Vink et al. (2013) also point to the importance of the long term. Through a meta-analysis of the science-policy interface literature in relation to climate change, they find that this literature has (so far) essentially ignored the long-term interplay between “powering” and “puzzling.” They suggest that a number of policy cycles will occur before any climate impacts become visible, thus the effects of adaptation can be evaluated. Moreover during that time, institutional learning and negotiations over societal values, interests and goals are bound to occur. This means that in assessing the potential for climate adaptation measures, one should not adopt a static view of power constellations as is currently common practice, but rather a fluid one. In combination with the suggestions by Werners et al. (2015), this presents a slightly more hopeful vision for the future.
Summarizing the contributions on this theme confirm that many organizations and governments take a wait and see approach to climate change adaptation issues. At times, governments, because of ideological reasons, do not see much of a task for themselves. And more generally, it appears that smaller organizations, including businesses, focus on their core tasks. Following Duit and Galaz (2008), such organizations have a weak explorative capacity and do not scan the future for possible surprises. When such surprises do occur, many of these organizations are relatively unprepared. On a more positive note, the “forums” that Bates et al. (2013) analyzed do seem to offer a relatively low-cost option for communicating and learning about climate change. Additionally, there is insight that over the long run power constellations might loosen up and currently unwelcome messages or measures related to climate change might fall on more fertile ground (Vink et al. 2013).
We received quite a few contributions on this topic, ranging from fundamental considerations on collective action dilemmas to very concrete findings on specific instruments. Mazmanian et al. (2013) describe how adaptation is often seen as a responsibility of private actors (so called autonomous adaptation), but, turning the traditional view of adaptation as a private responsibility on its head, suggest that a case for government involvement can be made in quite a few instances, notably (1) when significant spillovers or free-riding occurs from private adaptation actions, meaning that certain actors either suffer from the adaptation actions of others, or that they benefit without contributing; (2) when significant economies of scale or coordination are involved, making a collective approach more efficient; and (3) when significant distributional implications or social justice concerns occur. The consequence is that adaptation, very much like mitigation, is at minimum a shared responsibility between the private and public sectors.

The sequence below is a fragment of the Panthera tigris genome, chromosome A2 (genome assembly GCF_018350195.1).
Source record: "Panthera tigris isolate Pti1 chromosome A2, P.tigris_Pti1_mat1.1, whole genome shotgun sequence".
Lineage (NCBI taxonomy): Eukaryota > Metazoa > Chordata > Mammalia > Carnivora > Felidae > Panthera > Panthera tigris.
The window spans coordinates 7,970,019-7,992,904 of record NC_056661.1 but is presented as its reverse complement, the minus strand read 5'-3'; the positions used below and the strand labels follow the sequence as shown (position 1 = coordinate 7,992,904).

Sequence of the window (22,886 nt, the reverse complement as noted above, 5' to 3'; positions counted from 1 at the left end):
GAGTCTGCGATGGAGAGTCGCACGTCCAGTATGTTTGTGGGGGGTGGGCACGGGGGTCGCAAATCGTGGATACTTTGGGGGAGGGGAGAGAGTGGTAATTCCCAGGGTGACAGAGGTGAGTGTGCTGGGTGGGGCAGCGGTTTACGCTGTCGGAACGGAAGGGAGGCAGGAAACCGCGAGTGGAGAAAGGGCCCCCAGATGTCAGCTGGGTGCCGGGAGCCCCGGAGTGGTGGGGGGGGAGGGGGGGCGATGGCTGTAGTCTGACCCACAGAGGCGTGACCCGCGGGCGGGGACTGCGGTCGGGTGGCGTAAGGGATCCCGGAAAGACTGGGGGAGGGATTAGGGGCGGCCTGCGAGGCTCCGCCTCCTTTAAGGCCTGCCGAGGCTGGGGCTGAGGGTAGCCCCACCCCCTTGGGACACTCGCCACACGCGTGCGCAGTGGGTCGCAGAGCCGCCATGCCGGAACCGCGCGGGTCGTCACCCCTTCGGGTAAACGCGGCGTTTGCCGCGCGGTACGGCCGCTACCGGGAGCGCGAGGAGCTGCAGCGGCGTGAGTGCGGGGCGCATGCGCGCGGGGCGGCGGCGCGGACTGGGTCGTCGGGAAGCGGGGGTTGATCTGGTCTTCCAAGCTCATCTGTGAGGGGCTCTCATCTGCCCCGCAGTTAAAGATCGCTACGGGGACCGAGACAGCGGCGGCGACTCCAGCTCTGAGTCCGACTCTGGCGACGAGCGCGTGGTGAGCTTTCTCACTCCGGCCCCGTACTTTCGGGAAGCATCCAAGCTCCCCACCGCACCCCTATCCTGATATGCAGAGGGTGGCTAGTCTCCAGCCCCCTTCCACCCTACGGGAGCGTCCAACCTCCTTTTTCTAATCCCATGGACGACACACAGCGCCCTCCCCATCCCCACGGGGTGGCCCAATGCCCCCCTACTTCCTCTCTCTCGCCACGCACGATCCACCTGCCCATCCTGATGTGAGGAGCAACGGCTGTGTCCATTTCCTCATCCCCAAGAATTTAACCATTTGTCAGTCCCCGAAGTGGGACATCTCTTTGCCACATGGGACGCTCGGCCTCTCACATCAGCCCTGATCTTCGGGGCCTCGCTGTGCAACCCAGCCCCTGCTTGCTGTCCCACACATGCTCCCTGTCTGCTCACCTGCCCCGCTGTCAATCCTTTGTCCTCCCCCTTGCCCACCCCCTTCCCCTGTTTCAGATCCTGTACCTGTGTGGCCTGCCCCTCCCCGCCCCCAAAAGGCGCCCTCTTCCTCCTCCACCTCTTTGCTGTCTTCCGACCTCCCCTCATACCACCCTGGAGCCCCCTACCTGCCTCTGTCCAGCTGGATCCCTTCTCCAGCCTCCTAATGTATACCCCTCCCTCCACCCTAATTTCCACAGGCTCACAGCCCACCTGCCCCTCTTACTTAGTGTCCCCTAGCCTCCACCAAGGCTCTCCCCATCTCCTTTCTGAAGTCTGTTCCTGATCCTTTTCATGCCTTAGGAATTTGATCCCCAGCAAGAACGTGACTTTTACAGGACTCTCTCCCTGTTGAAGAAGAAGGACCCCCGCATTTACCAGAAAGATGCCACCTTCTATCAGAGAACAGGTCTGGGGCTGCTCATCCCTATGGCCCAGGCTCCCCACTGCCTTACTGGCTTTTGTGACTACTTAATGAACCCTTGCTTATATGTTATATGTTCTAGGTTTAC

The contribution by Schneider (2014) is of relevance here. In writing about “critical infrastructures” that have been privatized in recent decades (such as power plants) she argues that private sector decisions in the realm of climate adaptation can have collective repercussions. She asks the following: “When former state tasks, especially those involving critical infrastructures, are transferred to private enterprises that postpone essential climate change adaptation measures, the question arises as to who bears responsibility for deficits or the failure of critical infrastructure service provision caused by climate change impacts.” She suggests a regulatory framework that both accounts for the state’s position of ultimate responsibility, which has remained according to most authors in this field, but that at the same time enables flexible, private-sector adaptation to climate change. Her analysis of the way the German state regulates critical infrastructures suggests, however, that this has not yet become a reality because the German public authorities do not “account for the responsibility for climate change adaptation by private-sector critical infrastructure providers in a coordinated and comprehensive manner” (Schneider 2014). It would therefore seem that the responsibility for climate change adaptation falls somewhat between the cracks in the system.